By Todd Neale, Staff Writer, MedPage Today
Published: August 31, 2009
Reviewed by Robert Jasmer, MD; Associate Clinical Professor of Medicine, University of California, San Francisco and
Dorothy Caputo, MA, RN, BC-ADM, CDE, Nurse Planner
A feeling of hopelessness about the future appears to be associated with subclinical carotid atherosclerosis in apparently healthy, middle-age women, a cross-sectional study showed.
Those with greater degrees of hopelessness had higher mean (P=0.0139) and maximum (P=0.0297) carotid intimal-medial thickening compared with women who were more optimistic about their prospects in life, according to Susan Everson-Rose, PhD, MPH, of the University of Minnesota in Minneapolis, and colleagues.
This thickening is an early marker of atherosclerosis and stroke risk, they wrote online in Stroke: Journal of the American Heart Association.
Previous studies have linked depression and depressive symptoms -- including hopelessness -- to cardiovascular disease morbidity and mortality in men, but none has made the connection in women, the researchers said.
"This is the first study to suggest that hopelessness may be related to subclinical cardiovascular disease in women without clinical symptoms of heart disease and who are generally healthy," Everson-Rose said.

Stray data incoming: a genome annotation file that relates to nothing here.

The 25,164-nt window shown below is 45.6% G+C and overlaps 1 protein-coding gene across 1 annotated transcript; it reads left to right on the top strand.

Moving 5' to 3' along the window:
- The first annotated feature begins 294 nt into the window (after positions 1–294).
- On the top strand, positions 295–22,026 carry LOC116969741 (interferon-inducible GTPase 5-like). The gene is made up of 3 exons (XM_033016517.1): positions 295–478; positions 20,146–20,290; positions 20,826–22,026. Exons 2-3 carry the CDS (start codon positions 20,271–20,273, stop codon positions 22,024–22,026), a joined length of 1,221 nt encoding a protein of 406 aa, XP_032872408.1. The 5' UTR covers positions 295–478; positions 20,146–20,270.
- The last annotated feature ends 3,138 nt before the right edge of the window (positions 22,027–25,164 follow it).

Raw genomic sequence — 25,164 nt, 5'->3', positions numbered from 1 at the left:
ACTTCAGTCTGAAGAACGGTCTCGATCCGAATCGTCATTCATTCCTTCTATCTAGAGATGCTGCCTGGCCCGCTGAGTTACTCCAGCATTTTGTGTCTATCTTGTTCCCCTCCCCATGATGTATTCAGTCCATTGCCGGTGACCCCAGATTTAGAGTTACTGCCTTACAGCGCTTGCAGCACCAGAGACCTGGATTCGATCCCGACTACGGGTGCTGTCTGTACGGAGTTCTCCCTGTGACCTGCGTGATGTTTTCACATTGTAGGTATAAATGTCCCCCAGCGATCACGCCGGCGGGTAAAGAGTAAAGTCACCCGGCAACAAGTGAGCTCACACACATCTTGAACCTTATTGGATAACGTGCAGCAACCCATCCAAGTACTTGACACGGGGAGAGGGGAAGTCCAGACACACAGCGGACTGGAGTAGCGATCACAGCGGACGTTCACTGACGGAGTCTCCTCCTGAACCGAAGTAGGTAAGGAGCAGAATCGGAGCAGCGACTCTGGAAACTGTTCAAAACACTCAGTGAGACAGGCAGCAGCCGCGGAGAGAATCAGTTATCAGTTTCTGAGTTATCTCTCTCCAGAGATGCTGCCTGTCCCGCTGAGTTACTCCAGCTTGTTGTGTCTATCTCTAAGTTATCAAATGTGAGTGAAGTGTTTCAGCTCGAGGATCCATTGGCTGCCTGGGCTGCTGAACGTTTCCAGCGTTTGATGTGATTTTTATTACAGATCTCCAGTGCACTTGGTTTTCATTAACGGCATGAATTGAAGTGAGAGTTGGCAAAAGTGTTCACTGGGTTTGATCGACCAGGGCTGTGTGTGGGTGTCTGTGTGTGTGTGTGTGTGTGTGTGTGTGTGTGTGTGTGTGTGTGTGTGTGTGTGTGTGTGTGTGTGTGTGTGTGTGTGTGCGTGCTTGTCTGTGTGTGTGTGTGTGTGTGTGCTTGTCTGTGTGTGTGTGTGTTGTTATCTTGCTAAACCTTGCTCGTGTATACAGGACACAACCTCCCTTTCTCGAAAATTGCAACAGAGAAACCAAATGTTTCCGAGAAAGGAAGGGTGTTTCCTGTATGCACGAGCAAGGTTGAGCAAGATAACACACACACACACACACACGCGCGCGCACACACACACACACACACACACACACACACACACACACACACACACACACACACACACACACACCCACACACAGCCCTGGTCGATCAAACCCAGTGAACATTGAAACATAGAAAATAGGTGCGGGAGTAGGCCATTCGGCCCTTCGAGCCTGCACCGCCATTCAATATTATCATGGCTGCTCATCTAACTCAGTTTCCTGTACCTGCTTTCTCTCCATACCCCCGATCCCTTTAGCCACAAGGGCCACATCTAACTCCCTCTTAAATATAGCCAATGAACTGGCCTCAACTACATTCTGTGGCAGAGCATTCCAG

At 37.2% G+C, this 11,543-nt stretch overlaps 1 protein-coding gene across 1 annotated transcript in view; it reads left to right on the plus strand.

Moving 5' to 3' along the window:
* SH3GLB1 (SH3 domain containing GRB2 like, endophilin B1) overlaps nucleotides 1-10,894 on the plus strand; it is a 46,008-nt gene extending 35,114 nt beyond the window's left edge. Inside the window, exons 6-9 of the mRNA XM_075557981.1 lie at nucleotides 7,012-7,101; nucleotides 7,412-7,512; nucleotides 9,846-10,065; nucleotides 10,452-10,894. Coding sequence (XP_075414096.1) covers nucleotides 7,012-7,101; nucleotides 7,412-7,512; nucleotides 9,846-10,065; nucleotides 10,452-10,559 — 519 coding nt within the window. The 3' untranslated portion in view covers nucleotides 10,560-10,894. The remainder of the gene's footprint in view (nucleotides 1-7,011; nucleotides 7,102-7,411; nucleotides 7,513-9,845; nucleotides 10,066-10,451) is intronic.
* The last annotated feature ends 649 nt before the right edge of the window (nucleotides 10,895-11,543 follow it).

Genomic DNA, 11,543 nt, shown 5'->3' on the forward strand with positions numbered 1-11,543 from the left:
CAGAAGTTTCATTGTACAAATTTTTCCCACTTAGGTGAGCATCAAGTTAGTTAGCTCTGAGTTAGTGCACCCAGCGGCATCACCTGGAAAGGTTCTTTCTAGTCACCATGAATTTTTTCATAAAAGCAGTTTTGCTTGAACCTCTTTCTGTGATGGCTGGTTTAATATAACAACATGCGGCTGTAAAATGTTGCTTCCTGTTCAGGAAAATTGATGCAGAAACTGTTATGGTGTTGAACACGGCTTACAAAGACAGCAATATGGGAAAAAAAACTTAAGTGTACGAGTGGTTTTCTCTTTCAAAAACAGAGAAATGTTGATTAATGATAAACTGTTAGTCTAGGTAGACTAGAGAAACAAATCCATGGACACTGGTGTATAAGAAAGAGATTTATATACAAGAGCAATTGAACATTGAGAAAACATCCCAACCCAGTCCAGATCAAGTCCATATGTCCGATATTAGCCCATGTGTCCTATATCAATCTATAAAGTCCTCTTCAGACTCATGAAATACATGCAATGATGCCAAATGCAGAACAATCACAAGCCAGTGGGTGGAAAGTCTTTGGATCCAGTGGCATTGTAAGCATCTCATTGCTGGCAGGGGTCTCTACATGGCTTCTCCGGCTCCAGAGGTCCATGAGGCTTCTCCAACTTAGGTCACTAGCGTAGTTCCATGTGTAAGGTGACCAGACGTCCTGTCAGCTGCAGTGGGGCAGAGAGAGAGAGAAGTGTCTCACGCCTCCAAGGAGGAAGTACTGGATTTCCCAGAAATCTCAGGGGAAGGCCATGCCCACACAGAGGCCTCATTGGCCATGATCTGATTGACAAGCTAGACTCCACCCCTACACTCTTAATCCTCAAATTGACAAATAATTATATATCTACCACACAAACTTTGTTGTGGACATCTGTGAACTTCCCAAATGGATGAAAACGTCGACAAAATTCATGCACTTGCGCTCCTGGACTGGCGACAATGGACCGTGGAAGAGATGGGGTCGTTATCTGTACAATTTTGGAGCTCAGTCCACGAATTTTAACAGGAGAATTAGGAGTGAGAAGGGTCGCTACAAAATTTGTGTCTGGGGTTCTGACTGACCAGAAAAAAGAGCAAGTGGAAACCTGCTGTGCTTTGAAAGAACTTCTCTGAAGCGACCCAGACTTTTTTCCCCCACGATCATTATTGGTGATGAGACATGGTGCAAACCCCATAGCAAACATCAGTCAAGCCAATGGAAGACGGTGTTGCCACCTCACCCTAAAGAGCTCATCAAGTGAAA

Her team looked at data from the Chicago and Pittsburgh sites of the Study of Women's Health Across the Nation (SWAN) Heart Study.
All 559 women included in the study were free from clinical cardiovascular disease.
Hopelessness was measured using a two-item questionnaire assessing expectations about the future and the ability to reach one's personal goals.
Intimal-medial thickening was measured using ultrasound.
Each 1-point increase in the hopelessness score was associated with a 0.0061-mm greater mean (P=0.0217) and 0.0074-mm greater maximum (P=0.0409) intimal-medial thickness.
The association remained significant after adjusting for demographic variables, depression, and cardiovascular risk factors.
Women who felt the most hopeless had an average intimal-medial thickness that was 0.066 mm greater than the rest (P=0.0008), which could be clinically significant, the researchers said.
"Such small incremental differences in intimal-medial thickness are associated with increased cardiovascular risk as well as incident cardiovascular disease and stroke," they said.
Although the mechanism underlying the association remains unclear, animal studies have shown that hopelessness -- demonstrated by exposure to learned helplessness and uncontrollable stressors -- causes autonomic, inflammatory, and neuroendocrine changes that can result in atherogenesis.
However, they said, the mechanism likely operates along multiple pathways, which need to be explored in future studies.
The authors acknowledged that the study was limited by its cross-sectional nature and said it is unclear whether hopelessness is associated with the progression of atherosclerosis.
In addition, they said, it is unknown whether the findings would apply to women who had poorer cardiovascular profiles or who were more socioeconomically disadvantaged.
Primary source: Stroke: Journal of the American Heart Association